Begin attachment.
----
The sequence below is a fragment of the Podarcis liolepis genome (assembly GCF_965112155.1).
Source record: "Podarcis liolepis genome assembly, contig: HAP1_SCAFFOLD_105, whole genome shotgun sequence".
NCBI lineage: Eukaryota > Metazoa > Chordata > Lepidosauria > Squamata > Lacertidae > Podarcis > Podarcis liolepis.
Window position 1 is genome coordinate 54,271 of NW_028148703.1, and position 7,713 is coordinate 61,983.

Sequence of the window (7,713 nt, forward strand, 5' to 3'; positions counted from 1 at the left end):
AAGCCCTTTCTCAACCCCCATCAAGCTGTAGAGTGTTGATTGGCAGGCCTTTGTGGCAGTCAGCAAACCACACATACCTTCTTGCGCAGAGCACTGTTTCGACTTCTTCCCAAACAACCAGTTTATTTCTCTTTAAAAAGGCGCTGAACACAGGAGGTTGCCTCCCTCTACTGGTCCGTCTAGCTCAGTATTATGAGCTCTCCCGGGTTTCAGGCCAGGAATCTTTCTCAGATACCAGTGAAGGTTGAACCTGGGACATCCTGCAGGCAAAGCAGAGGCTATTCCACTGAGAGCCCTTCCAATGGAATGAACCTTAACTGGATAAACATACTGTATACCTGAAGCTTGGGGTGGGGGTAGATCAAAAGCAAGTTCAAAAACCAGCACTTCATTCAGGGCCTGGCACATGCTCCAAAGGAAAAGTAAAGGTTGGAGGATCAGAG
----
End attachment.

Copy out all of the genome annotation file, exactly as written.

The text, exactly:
The sequence below is a fragment of the Podarcis liolepis genome (assembly GCF_965112155.1).
Source record: "Podarcis liolepis genome assembly, contig: HAP1_SCAFFOLD_105, whole genome shotgun sequence".
NCBI lineage: Eukaryota > Metazoa > Chordata > Lepidosauria > Squamata > Lacertidae > Podarcis > Podarcis liolepis.
Window position 1 is genome coordinate 54,271 of NW_028148703.1, and position 7,713 is coordinate 61,983.

Sequence of the window (7,713 nt, forward strand, 5' to 3'; positions counted from 1 at the left end):
AAGCCCTTTCTCAACCCCCATCAAGCTGTAGAGTGTTGATTGGCAGGCCTTTGTGGCAGTCAGCAAACCACACATACCTTCTTGCGCAGAGCACTGTTTCGACTTCTTCCCAAACAACCAGTTTATTTCTCTTTAAAAAGGCGCTGAACACAGGAGGTTGCCTCCCTCTACTGGTCCGTCTAGCTCAGTATTATGAGCTCTCCCGGGTTTCAGGCCAGGAATCTTTCTCAGATACCAGTGAAGGTTGAACCTGGGACATCCTGCAGGCAAAGCAGAGGCTATTCCACTGAGAGCCCTTCCAATGGAATGAACCTTAACTGGATAAACATACTGTATACCTGAAGCTTGGGGTGGGGGTAGATCAAAAGCAAGTTCAAAAACCAGCACTTCATTCAGGGCCTGGCACATGCTCCAAAGGAAAAGTAAAGGTTGGAGGATCAGAG